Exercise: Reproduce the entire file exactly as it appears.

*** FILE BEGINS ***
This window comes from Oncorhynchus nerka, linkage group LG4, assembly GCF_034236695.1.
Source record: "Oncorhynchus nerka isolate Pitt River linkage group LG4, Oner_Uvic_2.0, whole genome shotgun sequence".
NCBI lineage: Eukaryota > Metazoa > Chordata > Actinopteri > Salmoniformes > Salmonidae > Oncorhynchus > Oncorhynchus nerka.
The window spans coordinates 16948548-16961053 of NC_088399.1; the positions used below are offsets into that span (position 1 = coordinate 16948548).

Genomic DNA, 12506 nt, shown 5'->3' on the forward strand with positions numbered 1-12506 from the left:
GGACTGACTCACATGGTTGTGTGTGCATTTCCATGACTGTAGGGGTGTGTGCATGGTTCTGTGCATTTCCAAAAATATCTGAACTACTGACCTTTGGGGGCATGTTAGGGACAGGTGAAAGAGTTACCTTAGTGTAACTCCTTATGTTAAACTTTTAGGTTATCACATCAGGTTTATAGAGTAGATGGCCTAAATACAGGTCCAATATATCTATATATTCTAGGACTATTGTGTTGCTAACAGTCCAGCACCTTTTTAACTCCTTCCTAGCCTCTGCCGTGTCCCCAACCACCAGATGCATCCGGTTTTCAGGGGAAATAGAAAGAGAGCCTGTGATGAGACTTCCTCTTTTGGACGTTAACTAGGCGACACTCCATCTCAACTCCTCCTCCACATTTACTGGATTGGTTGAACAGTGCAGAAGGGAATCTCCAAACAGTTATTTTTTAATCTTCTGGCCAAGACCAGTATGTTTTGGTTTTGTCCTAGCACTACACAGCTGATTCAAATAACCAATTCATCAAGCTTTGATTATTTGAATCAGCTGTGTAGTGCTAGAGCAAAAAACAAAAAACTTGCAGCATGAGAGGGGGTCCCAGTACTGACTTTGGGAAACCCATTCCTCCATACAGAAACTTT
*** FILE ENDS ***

This window comes from Oncorhynchus nerka, linkage group LG4, assembly GCF_034236695.1.
Source record: "Oncorhynchus nerka isolate Pitt River linkage group LG4, Oner_Uvic_2.0, whole genome shotgun sequence".
NCBI lineage: Eukaryota > Metazoa > Chordata > Actinopteri > Salmoniformes > Salmonidae > Oncorhynchus > Oncorhynchus nerka.
The window spans coordinates 16948548-16961053 of NC_088399.1; the positions used below are offsets into that span (position 1 = coordinate 16948548).

Genomic DNA, 12506 nt, shown 5'->3' on the forward strand with positions numbered 1-12506 from the left:
GGACTGACTCACATGGTTGTGTGTGCATTTCCATGACTGTAGGGGTGTGTGCATGGTTCTGTGCATTTCCAAAAATATCTGAACTACTGACCTTTGGGGGCATGTTAGGGACAGGTGAAAGAGTTACCTTAGTGTAACTCCTTATGTTAAACTTTTAGGTTATCACATCAGGTTTATAGAGTAGATGGCCTAAATACAGGTCCAATATATCTATATATTCTAGGACTATTGTGTTGCTAACAGTCCAGCACCTTTTTAACTCCTTCCTAGCCTCTGCCGTGTCCCCAACCACCAGATGCATCCGGTTTTCAGGGGAAATAGAAAGAGAGCCTGTGATGAGACTTCCTCTTTTGGACGTTAACTAGGCGACACTCCATCTCAACTCCTCCTCCACATTTACTGGATTGGTTGAACAGTGCAGAAGGGAATCTCCAAACAGTTATTTTTTAATCTTCTGGCCAAGACCAGTATGTTTTGGTTTTGTCCTAGCACTACACAGCTGATTCAAATAACCAATTCATCAAGCTTTGATTATTTGAATCAGCTGTGTAGTGCTAGAGCAAAAAACAAAAAACTTGCAGCATGAGAGGGGGTCCCAGTACTGACTTTGGGAAACCCATTCCTCCATACAGAAACTTT